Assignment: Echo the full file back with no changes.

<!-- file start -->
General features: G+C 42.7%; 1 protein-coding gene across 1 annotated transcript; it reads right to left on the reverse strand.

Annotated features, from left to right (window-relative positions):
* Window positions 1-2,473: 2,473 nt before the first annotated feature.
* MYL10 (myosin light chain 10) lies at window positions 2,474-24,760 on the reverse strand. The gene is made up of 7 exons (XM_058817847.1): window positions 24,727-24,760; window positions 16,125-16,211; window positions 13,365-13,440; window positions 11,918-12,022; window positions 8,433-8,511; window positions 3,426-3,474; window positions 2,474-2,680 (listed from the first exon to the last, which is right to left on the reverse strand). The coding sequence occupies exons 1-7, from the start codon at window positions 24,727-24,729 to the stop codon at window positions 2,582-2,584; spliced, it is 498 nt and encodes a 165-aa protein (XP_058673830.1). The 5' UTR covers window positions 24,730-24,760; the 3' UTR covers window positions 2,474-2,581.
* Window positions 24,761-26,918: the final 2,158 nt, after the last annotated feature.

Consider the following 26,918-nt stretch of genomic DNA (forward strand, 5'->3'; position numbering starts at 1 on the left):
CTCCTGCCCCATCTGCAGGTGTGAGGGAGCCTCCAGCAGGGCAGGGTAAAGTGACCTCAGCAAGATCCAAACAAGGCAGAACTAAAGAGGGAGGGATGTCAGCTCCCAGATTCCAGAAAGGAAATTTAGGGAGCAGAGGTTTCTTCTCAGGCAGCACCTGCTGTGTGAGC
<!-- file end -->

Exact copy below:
General features: G+C 42.7%; 1 protein-coding gene across 1 annotated transcript; it reads right to left on the reverse strand.

Annotated features, from left to right (window-relative positions):
* Window positions 1-2,473: 2,473 nt before the first annotated feature.
* MYL10 (myosin light chain 10) lies at window positions 2,474-24,760 on the reverse strand. The gene is made up of 7 exons (XM_058817847.1): window positions 24,727-24,760; window positions 16,125-16,211; window positions 13,365-13,440; window positions 11,918-12,022; window positions 8,433-8,511; window positions 3,426-3,474; window positions 2,474-2,680 (listed from the first exon to the last, which is right to left on the reverse strand). The coding sequence occupies exons 1-7, from the start codon at window positions 24,727-24,729 to the stop codon at window positions 2,582-2,584; spliced, it is 498 nt and encodes a 165-aa protein (XP_058673830.1). The 5' UTR covers window positions 24,730-24,760; the 3' UTR covers window positions 2,474-2,581.
* Window positions 24,761-26,918: the final 2,158 nt, after the last annotated feature.

Consider the following 26,918-nt stretch of genomic DNA (forward strand, 5'->3'; position numbering starts at 1 on the left):
CTCCTGCCCCATCTGCAGGTGTGAGGGAGCCTCCAGCAGGGCAGGGTAAAGTGACCTCAGCAAGATCCAAACAAGGCAGAACTAAAGAGGGAGGGATGTCAGCTCCCAGATTCCAGAAAGGAAATTTAGGGAGCAGAGGTTTCTTCTCAGGCAGCACCTGCTGTGTGAGC